Publication details [#13049]

Li, Chris Wen-chao. 2007. Foreign names into native tongues: how to transfer sound between languages — transliteration, phonological translation, nativization, and implications for translation theory. Target 19 (1) : 45–68.
Publication type
Article in jnl/bk
Publication language
Journal DOI


The transfer of sound from one language into another is not a uniform process, but rather, takes different forms depending on the orthographies and phonological properties of source and target languages, the less common of which involve processes significantly different from transliteration between European phonetic scripts. This paper pools techniques commonly used in loanword phonology and second language acquisition to illustrate complications that arise when translating names from English into languages such as Japanese and Chinese, which differ significantly from the source language in syllable structure and orthographic convention. Competing strategies of adaptation and accommodation are placed in the context of lexical retrieval and compared with experimental studies of nativization in interlanguage. The article shows that for names to be perceived as similar-sounding across language boundaries, it would be desirable to look beyond segmental equivalence and consider stress, syllable count and other suprasegmental factors that play a greater role in phonological memory.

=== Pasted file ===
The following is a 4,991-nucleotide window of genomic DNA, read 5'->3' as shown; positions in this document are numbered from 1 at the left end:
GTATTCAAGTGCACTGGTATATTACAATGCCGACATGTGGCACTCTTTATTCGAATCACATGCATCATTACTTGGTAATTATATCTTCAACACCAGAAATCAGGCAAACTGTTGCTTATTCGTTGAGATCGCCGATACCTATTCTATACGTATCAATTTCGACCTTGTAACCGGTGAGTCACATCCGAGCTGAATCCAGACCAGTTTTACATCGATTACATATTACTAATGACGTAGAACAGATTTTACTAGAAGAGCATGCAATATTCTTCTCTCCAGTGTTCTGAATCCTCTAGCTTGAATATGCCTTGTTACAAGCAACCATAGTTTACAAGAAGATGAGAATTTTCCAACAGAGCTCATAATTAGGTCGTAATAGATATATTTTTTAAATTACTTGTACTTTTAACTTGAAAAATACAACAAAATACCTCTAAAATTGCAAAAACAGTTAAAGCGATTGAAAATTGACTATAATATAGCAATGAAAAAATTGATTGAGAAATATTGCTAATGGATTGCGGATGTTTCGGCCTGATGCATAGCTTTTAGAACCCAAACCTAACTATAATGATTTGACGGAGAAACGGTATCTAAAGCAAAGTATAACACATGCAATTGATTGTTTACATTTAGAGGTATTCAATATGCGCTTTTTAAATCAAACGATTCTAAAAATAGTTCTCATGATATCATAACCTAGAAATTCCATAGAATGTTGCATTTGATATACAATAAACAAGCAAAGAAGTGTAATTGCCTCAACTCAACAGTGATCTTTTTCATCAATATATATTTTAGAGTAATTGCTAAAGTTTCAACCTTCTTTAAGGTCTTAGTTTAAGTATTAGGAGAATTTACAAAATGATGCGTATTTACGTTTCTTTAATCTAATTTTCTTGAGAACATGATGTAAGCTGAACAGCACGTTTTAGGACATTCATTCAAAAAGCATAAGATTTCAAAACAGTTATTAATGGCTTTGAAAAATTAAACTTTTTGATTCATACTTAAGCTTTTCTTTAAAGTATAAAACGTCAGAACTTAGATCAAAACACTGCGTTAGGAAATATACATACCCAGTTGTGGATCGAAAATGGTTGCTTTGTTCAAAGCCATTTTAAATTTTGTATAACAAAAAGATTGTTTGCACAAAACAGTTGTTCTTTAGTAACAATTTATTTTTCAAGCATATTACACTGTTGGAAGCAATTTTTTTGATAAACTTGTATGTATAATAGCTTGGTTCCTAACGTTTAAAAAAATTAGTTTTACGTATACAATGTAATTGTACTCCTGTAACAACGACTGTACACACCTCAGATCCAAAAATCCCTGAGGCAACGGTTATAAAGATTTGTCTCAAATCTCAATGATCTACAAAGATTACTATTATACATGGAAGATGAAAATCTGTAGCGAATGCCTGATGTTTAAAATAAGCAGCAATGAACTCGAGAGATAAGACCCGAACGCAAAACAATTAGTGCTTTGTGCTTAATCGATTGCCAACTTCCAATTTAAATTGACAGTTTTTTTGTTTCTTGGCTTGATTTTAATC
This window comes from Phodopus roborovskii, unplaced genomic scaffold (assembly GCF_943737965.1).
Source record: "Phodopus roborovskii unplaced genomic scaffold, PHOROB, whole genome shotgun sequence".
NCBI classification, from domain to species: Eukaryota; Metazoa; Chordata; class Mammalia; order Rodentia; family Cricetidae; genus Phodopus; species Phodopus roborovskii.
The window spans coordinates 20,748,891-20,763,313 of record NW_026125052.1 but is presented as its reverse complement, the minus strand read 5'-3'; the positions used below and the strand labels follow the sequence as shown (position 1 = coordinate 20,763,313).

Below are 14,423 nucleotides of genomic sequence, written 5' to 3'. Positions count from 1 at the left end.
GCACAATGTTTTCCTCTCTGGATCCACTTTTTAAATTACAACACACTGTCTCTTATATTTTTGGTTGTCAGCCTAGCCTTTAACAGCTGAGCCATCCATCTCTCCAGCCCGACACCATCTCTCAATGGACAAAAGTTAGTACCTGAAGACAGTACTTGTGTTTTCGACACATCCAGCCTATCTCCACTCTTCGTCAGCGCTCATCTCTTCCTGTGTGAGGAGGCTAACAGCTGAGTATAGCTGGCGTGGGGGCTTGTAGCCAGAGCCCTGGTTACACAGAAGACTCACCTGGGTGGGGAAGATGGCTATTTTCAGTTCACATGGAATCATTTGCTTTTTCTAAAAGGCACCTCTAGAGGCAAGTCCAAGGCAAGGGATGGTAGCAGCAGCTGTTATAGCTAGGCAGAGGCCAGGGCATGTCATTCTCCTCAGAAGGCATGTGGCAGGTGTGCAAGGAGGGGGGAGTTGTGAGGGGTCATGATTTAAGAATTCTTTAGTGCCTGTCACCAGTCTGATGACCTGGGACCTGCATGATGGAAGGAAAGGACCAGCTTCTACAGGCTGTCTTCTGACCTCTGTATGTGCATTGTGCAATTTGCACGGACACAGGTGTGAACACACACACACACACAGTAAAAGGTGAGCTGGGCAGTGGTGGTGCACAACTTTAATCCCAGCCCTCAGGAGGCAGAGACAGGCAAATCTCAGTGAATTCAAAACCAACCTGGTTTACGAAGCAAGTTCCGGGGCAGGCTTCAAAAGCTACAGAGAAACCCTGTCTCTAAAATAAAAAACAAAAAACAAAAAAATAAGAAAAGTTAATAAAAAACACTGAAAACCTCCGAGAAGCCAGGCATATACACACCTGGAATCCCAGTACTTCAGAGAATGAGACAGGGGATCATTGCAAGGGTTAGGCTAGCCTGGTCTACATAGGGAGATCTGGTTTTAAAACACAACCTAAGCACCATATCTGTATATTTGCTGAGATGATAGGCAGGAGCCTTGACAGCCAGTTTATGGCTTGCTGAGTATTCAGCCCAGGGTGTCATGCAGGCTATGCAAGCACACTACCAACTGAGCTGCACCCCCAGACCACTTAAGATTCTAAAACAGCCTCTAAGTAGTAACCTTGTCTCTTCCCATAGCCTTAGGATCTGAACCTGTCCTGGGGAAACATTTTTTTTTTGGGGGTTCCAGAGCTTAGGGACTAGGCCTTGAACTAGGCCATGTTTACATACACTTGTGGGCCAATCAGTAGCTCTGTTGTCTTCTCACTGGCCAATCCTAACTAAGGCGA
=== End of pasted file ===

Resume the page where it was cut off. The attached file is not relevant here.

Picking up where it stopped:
Source : Based on abstract in journal